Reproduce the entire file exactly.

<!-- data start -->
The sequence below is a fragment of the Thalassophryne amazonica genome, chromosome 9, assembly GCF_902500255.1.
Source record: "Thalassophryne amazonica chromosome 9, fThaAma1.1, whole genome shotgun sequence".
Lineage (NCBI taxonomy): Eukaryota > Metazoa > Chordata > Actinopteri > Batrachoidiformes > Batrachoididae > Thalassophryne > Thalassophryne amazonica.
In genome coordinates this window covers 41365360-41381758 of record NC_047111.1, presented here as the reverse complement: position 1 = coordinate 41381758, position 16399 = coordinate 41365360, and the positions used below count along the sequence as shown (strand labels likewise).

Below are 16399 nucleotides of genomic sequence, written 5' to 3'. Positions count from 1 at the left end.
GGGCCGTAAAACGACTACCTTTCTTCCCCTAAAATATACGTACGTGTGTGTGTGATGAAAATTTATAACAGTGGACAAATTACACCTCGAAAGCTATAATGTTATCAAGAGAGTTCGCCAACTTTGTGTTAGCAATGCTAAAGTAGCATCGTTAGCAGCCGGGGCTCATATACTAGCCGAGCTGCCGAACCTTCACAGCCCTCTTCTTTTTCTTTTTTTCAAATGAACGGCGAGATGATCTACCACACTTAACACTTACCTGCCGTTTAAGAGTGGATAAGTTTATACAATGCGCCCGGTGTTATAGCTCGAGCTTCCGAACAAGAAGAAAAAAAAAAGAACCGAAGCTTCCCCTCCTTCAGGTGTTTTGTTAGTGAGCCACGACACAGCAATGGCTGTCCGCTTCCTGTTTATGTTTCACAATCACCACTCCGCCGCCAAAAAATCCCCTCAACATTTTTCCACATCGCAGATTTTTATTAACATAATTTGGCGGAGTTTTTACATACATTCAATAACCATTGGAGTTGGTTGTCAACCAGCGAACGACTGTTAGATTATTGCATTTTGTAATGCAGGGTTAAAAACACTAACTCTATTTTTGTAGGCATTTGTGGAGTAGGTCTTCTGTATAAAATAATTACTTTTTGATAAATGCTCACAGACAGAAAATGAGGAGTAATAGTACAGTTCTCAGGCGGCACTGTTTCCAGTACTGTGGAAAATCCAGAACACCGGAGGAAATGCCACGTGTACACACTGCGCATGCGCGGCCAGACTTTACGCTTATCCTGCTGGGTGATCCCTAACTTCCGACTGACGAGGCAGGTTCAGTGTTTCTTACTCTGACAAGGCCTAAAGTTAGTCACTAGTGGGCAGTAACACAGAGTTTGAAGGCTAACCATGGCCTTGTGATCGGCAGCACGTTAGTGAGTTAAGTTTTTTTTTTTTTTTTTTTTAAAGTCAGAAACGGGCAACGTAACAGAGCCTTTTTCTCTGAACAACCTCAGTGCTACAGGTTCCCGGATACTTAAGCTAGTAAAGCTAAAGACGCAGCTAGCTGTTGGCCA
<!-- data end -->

The sequence below is a fragment of the Thalassophryne amazonica genome, chromosome 9, assembly GCF_902500255.1.
Source record: "Thalassophryne amazonica chromosome 9, fThaAma1.1, whole genome shotgun sequence".
Lineage (NCBI taxonomy): Eukaryota > Metazoa > Chordata > Actinopteri > Batrachoidiformes > Batrachoididae > Thalassophryne > Thalassophryne amazonica.
In genome coordinates this window covers 41365360-41381758 of record NC_047111.1, presented here as the reverse complement: position 1 = coordinate 41381758, position 16399 = coordinate 41365360, and the positions used below count along the sequence as shown (strand labels likewise).

Below are 16399 nucleotides of genomic sequence, written 5' to 3'. Positions count from 1 at the left end.
GGGCCGTAAAACGACTACCTTTCTTCCCCTAAAATATACGTACGTGTGTGTGTGATGAAAATTTATAACAGTGGACAAATTACACCTCGAAAGCTATAATGTTATCAAGAGAGTTCGCCAACTTTGTGTTAGCAATGCTAAAGTAGCATCGTTAGCAGCCGGGGCTCATATACTAGCCGAGCTGCCGAACCTTCACAGCCCTCTTCTTTTTCTTTTTTTCAAATGAACGGCGAGATGATCTACCACACTTAACACTTACCTGCCGTTTAAGAGTGGATAAGTTTATACAATGCGCCCGGTGTTATAGCTCGAGCTTCCGAACAAGAAGAAAAAAAAAAGAACCGAAGCTTCCCCTCCTTCAGGTGTTTTGTTAGTGAGCCACGACACAGCAATGGCTGTCCGCTTCCTGTTTATGTTTCACAATCACCACTCCGCCGCCAAAAAATCCCCTCAACATTTTTCCACATCGCAGATTTTTATTAACATAATTTGGCGGAGTTTTTACATACATTCAATAACCATTGGAGTTGGTTGTCAACCAGCGAACGACTGTTAGATTATTGCATTTTGTAATGCAGGGTTAAAAACACTAACTCTATTTTTGTAGGCATTTGTGGAGTAGGTCTTCTGTATAAAATAATTACTTTTTGATAAATGCTCACAGACAGAAAATGAGGAGTAATAGTACAGTTCTCAGGCGGCACTGTTTCCAGTACTGTGGAAAATCCAGAACACCGGAGGAAATGCCACGTGTACACACTGCGCATGCGCGGCCAGACTTTACGCTTATCCTGCTGGGTGATCCCTAACTTCCGACTGACGAGGCAGGTTCAGTGTTTCTTACTCTGACAAGGCCTAAAGTTAGTCACTAGTGGGCAGTAACACAGAGTTTGAAGGCTAACCATGGCCTTGTGATCGGCAGCACGTTAGTGAGTTAAGTTTTTTTTTTTTTTTTTTTTAAAGTCAGAAACGGGCAACGTAACAGAGCCTTTTTCTCTGAACAACCTCAGTGCTACAGGTTCCCGGATACTTAAGCTAGTAAAGCTAAAGACGCAGCTAGCTGTTGGCCA